The obvious reaction from bystanders was that violence had broken out and that this was a pitch invasion. Yet it quickly became clear that this was not the case, from the high-pitched screaming of fans being crushed to death against the stark blue security fences that kept them penned in. On the pitch, some of those who had scrambled over the fence lay dying on the grass, gasping for breath. Others lay dead, their faces blue and bloated. Those who could walk or stand rushed to carry bodies to safety on advertising hoardings. The final death toll was 96.

This was a catastrophe unprecedented in football memory. But what came next for Liverpool fans was, if anything, worse. First was the long journey home. Lime Street Station and the surrounding streets were stilled into silence. Those who trudged back were grey and ashen, as if returning from a distant massacre. In this most Catholic of cities, there was an unvoiced and obscure belief that some dark vengeance was being wreaked on Liverpool fans for their role in the Heysel disaster. There was, also, anger at the evident incompetence and callousness of the police, whose actions had created the deadly situation in the first place and who left people dying on the field. At an untouchable level, beyond understanding or articulation, there was also survivors’ guilt. This would go on to be one of the deepest psychic wounds left by Hillsborough.

The long civil war conducted against Liverpool and Liverpudlians from the south was not yet over. The next assault came from the Sun newspaper, whose editor, Kelvin MacKenzie, decided that Liverpool fans had not suffered enough. On the Wednesday following the disaster, as families arranged funerals, the Sun devoted its front page to the headline “The truth” and went on to describe how the Liverpool fans had urinated on corpses, robbed the dead and attacked the police. Nobody had seen any of this, least of all a Sun reporter, because it did not happen, as was later established. Yet this was not simply an insult to the dead and their families. It also opened up a new sense of anger and doubt in the city’s collective identity: Who are we that people should believe such things of us? Why are we so hated? These were the questions that Liverpudlians began to ask themselves. To this day, the Sun is despised in Liverpool.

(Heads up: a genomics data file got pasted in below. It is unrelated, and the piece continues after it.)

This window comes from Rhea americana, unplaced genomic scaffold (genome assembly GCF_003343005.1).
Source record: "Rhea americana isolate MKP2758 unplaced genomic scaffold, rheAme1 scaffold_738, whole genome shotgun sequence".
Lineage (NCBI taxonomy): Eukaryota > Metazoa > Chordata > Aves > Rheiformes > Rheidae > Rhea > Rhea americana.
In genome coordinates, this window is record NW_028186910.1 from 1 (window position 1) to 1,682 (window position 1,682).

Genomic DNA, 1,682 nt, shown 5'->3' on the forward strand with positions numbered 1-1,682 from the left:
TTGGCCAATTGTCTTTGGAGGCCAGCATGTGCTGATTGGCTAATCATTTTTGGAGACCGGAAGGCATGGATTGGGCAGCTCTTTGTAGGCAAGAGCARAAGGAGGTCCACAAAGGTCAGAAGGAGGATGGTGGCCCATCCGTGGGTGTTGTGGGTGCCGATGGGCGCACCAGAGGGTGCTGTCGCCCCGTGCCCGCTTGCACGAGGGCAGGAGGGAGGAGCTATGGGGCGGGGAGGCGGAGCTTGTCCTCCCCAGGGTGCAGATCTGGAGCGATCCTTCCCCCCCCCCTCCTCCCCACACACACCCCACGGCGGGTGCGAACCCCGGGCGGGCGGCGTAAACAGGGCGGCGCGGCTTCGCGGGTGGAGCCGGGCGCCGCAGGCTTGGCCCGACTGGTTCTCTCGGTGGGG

The official inquiry into what had happened at Hillsborough was conducted by Lord Chief Justice Taylor. His report returned a verdict of accidental death, even though evidence of neglect by the police had been established. A private prosecution brought by bereaved families against the senior police officer in charge of the match, Chief Superintendent David Duckenfield, failed to reach a verdict. To the trauma of bereavement were added the frustration and humiliation of injustice.

Hillsborough was about the individual families that suffered. Their agony is captured perfectly in one of Adrian Henri’s late poems, “The Bell”, which describes the poignant sound of the bells of Liverpool Cathedral tolling for each of the victims. But Hillsborough is also an integral part of the story of Liverpool. It is the story of a crowd being killed live on television in front of your eyes. These people were little different from the working-class Liverpudlians of the 1960s who had inspired Bill Shankly’s greatest teams with their passion and collective sense of belief. The scenes of singing and scarf-waving on the Kop had been shown in black-and-white newsreels across the world.

This was the mob, the crowd, the working class in a group and in action, but it was nothing to be feared. The humour and dignity of this crowd were iconic. These images announced to the world the cultural vibrancy of ordinary people and their pleasures. To this extent, Liverpool fans were as crucial a component of 1960s pop culture as the Beatles.

By the end of the Thatcherite 1980s this same crowd had become the object of scorn and derision. To be working class, to be a football fan, to be unemployed and northern was to be scum. It is hard to write about the 1980s without feeling this way, no matter how primitive such emotions may seem to the present-day sophisticates of the post-Blair left. The year 1989 was when everything changed – music, football, politics. For the people of Liverpool, literally and metaphorically crushed by the blue fences of Hillsborough, it would still be a long, uphill road to Liverpool One and the 21st century.

Andrew Hussey’s most recent book is “Paris: the Secret History” (Penguin, £9.99)